A sample of past columns


As we all know from the State of the Union speech, the Prez is pushing hard -- on his own party as well as the Democrats -- to privatize Social Security.  While some of his folks know carving private accounts out of the present system is a non-starter, they’re still trying to figure a way to please their President and still get re-elected next year.  Representative Bill Thomas, Chair of the House Ways and Means Committee and a heavy-hitter in the debate, recently floated the idea of  "gender and race adjusting” benefits.  Thomas strongly implied that since women live longer than men, their checks should be reduced so an equivalent amount of money would stretch over the additional years. 

Great. Women already have lower benefits than men because they make less over their lifetimes due to pay discrimination and years spent out of the workforce caring for kids and elderly parents, so Thomas’ idea adds insult to injury.  But putting aside the fact that gender or race-based benefits would be against the law, Thomas ought to consider some “adjustments” that would really be fair to women.

In 2003, the last full year for which we have Census Bureau earnings data for full-time, year-round workers, women earned only 75.5 cents for every $1.00 men earned.  Adjusting women's benefits upward to compensate for that lower pay, would mean an increase in their benefits of 32.5 percent to bring them in line with men's benefits. 

Making race based adjustments could help Hispanic and African American women even more.  Hispanic women earn only 52.5 cents for each $1.00 earned by non-Hispanic white men , and African American women earned only 62.5 cents.  So Hispanic women would need a 90 percent adjustment and African American women a 60 percent upward adjustment to bring them into line with white men’s benefits.

And, if Rep. Thomas wants to compensate women for the time they spend out of the labor market caring for children and other family members, the upward adjustment would have to be much larger.  The Institute for Women’s Policy Research recently estimated that the typical woman earns just 38 cents for each $1.00 the typical man earns over a lifetime, taking years out of the workforce into account. Since Social Security benefits are based on the highest 35 years of earnings (and the years women spend at home are averaged in at $0).  To compensate women for the impact of this lost time doing unpaid care work, women's benefits would need to be increased by 163 percent, more than double. 

Of course, privatizing Social Security would make all of these inequities worse, not better, since women have fewer pennies to invest in that great casino we call the stock market.

The National Council of Women’s Organizations sent a strongly worded letter to Thomas, urging him and his colleagues get serious about strengthening Social Security in ways that preserve and improve benefits for all those who rely on it, including women.  The system is not in crisis, but it will be if it’s starved by taking money out through risky privatization schemes.  Congress ought to be working to stop that plan, not proposing ways to further disadvantage women through disproportionate benefit cuts.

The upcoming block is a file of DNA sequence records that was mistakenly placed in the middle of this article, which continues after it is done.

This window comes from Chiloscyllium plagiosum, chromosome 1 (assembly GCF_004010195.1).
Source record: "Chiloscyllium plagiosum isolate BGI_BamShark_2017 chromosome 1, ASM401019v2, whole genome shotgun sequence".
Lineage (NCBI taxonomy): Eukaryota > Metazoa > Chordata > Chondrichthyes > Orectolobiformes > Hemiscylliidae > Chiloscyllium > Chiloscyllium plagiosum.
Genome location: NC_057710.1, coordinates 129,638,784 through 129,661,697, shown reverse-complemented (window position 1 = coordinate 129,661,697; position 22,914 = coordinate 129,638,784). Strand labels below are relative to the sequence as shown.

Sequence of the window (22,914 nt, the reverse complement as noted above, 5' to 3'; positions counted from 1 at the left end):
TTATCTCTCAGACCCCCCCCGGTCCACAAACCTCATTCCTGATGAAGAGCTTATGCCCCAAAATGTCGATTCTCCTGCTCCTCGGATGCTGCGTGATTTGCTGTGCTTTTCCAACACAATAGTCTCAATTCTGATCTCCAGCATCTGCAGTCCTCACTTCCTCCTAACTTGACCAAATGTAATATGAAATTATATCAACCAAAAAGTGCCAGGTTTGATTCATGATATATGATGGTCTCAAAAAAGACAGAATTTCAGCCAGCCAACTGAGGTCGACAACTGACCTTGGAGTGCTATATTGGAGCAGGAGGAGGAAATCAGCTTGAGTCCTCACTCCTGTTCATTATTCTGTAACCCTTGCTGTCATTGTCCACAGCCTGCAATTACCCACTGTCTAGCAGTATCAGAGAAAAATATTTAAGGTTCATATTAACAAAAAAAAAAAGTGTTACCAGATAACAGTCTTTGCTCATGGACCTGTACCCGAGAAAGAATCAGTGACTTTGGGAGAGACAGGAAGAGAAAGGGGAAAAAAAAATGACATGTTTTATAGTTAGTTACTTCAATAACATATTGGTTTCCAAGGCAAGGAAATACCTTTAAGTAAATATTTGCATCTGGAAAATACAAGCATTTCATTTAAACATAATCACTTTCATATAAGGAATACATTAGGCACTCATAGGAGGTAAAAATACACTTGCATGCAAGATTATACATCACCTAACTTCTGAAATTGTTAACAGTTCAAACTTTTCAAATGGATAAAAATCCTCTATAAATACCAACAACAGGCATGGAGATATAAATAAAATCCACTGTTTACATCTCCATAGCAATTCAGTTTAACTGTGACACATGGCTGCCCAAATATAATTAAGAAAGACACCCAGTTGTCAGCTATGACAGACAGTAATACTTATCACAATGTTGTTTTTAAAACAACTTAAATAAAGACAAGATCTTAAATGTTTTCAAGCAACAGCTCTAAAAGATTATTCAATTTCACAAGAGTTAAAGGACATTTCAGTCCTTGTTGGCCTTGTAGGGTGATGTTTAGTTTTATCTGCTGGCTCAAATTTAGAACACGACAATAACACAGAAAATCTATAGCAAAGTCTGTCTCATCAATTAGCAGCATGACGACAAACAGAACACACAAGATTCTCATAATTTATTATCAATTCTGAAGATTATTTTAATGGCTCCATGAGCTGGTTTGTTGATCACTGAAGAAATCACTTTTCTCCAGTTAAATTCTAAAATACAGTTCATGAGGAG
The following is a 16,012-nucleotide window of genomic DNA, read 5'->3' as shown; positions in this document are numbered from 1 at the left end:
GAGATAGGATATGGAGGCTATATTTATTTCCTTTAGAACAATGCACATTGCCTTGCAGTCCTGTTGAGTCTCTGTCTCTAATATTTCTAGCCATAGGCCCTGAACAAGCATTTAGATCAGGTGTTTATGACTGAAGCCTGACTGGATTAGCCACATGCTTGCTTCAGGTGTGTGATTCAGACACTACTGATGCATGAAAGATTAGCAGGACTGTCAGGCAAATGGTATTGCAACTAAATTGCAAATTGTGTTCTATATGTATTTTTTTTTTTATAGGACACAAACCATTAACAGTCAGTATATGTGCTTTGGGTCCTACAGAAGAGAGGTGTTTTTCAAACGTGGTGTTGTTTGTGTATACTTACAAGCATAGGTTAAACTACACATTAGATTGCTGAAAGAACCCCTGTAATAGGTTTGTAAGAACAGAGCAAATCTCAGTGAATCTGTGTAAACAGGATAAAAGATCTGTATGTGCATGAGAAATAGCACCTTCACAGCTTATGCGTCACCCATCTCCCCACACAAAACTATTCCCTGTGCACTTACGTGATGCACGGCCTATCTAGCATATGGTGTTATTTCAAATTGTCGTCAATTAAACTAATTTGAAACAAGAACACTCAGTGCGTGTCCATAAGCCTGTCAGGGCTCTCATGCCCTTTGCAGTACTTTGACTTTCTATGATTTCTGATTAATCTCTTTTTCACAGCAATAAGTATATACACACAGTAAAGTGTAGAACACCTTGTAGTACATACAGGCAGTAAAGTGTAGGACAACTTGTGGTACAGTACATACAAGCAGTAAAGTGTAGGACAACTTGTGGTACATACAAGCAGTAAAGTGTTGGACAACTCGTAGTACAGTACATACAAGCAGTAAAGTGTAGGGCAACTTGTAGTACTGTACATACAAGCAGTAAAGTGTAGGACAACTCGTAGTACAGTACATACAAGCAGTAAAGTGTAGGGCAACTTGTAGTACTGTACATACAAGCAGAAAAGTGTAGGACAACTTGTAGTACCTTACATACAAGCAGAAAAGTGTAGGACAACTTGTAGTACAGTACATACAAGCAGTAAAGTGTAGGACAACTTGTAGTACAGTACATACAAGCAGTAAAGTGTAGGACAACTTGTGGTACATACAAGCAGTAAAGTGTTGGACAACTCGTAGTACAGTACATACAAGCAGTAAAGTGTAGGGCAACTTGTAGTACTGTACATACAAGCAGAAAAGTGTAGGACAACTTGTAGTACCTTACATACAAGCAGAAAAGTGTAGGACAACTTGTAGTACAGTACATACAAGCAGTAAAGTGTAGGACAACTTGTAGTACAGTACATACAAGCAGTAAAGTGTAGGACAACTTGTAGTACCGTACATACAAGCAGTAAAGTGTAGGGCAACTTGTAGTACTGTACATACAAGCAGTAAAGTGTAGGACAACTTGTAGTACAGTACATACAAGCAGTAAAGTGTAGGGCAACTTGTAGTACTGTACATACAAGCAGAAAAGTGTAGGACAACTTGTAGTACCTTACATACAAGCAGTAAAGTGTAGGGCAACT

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Just in time for the holidays, George "W is for women" Bush and the Congress have sent women a dandy gift indeed – a curb on their constitutional rights.  Never mind that the right to abortion has been the law of the land since Roe v. Wade was decided by the Supreme Court in 1973.

But just because the right is guaranteed, it doesn't mean a woman actually has reasonable access to abortion services.  It depends on where she lives.  While states cannot override federal protections altogether, many have laws designed to put abortion out of reach: waiting periods, parental consent, outlawing some types of procedures, or putting such stringent building codes on clinics that they can't stay in business.  But other states are more enlightened, with constitutions that track the federal constitution in guaranteeing a woman's privacy and various laws to actually make the services available. For example, poor women are eligible to receive reproductive health services through Medicaid funding in these states.  To ensure that eligibility is not an empty promise, many have statutes requiring hospitals and clinics receiving state money to provide legally protected health services – including abortion – as a condition of taxpayer support.  At least they did until a month ago when Congress passed the 2005 appropriations bill.

With a  few sentences that had nothing to do with the task at hand – financing the government -- the anti-woman majority railroaded through a provision that does two things: 1) it declares that states are "discriminating" against hospitals, HMOs, and insurance companies when they require them to provide abortion services (including counseling), and 2) it denies ANY Labor, Health and Human Services and Education funds to states that insist on enforcing their own laws.  This means the feds cannot only withhold health-related money, they can withhold federal aid on education,  job training , nutrition programs, and other things falling under this agency.